Review published on September 16, 2017.
Lily Lynch and Stephen Osmer are your archetypical fashionable couple; she is an artist and he is a journalist and critic and they are heavily involved with the glamorous arty people of London. Osmer likes to write confrontational stuff about all sorts of subjects, including about an author and critic both called Nicholas Royle. Silas and Ethel Woodlock have retired to the Sussex coast to spend their final years near the sea, but what they had not taken into account is how much noise and distress the gulls would cause them. At a loss for things to do in retirement, Silas takes up creative writing and starts to think that he might have found something that he could enjoy.
When he finds his first short story ‘Gulls’ in a book called Murmurations: An Anthology of Uncanny Stories About Birds, he is not very happy. In fact, he is livid, absolutely livid, because the story has been attributed to an author called Nicholas Royle. Woodlock knows it is not Royle’s as it is the same as the manuscript that was left in a pub several months earlier after he had passed it to Ethel to read. Woodlock finds out where Nicolas Royle lives and in a moment of fury, decides that he needs to go and talk to him about this. He arrives mid-way through a party and lets rip at Royle before events take a much sinister turn.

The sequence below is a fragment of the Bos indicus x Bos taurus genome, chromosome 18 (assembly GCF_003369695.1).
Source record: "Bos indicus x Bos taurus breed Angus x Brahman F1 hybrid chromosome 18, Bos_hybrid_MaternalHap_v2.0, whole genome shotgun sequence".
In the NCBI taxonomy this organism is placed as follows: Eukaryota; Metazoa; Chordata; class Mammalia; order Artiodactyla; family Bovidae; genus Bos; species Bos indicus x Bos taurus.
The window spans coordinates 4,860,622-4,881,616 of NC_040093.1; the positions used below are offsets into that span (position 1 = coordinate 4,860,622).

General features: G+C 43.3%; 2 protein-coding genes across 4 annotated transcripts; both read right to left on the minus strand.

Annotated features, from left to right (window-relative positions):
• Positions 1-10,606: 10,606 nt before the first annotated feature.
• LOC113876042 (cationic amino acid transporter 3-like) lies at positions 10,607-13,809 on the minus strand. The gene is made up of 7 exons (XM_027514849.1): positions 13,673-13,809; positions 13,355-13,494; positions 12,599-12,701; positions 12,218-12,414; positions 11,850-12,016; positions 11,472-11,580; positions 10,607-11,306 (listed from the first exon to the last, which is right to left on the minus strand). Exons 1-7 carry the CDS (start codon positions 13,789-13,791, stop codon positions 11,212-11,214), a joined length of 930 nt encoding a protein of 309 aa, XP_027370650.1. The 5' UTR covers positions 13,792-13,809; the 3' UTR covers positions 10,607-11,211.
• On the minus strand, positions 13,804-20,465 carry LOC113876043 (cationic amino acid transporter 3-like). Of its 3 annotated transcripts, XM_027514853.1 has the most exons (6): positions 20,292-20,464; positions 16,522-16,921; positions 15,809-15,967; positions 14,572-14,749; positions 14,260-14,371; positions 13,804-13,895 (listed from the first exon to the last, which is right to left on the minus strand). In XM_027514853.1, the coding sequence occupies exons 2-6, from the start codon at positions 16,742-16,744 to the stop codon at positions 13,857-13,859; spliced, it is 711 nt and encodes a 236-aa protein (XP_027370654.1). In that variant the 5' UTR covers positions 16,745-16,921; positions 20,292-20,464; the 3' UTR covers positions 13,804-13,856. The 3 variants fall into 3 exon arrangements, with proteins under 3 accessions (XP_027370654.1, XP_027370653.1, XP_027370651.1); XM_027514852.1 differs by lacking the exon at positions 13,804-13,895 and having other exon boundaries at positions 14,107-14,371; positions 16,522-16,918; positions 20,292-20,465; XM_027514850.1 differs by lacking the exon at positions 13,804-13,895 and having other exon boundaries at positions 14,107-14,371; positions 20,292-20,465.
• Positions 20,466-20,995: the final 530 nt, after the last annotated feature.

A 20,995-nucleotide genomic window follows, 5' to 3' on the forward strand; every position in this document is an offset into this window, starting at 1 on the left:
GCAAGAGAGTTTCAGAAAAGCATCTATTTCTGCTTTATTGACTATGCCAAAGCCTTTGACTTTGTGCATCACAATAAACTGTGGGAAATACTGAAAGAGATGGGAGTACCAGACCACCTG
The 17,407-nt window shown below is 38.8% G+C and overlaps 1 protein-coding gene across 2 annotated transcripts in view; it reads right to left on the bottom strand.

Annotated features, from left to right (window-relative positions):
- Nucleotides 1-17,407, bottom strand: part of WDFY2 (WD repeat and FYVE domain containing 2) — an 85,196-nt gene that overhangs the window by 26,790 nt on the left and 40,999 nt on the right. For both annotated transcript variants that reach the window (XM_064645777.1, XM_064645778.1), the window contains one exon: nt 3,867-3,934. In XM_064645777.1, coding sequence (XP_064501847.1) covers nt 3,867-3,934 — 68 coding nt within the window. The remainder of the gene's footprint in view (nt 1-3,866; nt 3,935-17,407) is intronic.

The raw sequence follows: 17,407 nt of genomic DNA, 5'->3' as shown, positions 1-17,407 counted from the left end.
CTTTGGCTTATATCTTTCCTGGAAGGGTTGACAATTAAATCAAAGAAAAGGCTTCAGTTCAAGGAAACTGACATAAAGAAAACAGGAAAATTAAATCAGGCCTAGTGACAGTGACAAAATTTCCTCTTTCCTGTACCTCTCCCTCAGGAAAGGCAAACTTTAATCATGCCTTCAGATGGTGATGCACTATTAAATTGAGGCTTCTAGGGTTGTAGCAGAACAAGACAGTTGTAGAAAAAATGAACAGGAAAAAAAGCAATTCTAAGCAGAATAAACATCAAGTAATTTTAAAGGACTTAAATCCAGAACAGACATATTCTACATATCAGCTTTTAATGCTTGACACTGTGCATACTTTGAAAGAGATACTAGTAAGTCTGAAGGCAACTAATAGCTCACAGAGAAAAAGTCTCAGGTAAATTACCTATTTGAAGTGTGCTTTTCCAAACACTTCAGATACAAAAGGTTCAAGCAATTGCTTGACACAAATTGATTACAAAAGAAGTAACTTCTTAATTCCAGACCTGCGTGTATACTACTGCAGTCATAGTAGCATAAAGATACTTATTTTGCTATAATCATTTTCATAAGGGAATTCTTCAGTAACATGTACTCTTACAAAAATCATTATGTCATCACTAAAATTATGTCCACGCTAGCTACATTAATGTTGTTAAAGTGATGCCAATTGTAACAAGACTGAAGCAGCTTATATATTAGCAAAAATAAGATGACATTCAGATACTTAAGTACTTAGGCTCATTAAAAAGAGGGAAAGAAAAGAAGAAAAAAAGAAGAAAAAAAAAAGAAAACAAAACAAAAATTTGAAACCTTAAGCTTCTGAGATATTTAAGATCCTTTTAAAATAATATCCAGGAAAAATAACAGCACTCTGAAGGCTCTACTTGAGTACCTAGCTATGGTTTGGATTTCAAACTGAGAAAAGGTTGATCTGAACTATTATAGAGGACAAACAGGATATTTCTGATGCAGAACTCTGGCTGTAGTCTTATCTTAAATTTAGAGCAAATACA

There were parts of this novel that I liked; the way that the Woodlocks fitted each other well, but were unsettled by the move to a new area. In real life, there are two authors called Nicholas Royle, who are frequently muddled and I liked the way that he has picked up on this and made it an integral part of the book. I liked the short essays called Hides, but it really jarred as it didn’t fit in with the novel and I am not quite sure why the conclusion of the novel is in the final essay. It is OK, but not fantastic.
Paul Cheney 2/3
An English Guide to Birdwatching by Nicholas Royle
Myriad Editions 9781908434944 pbk May 2017
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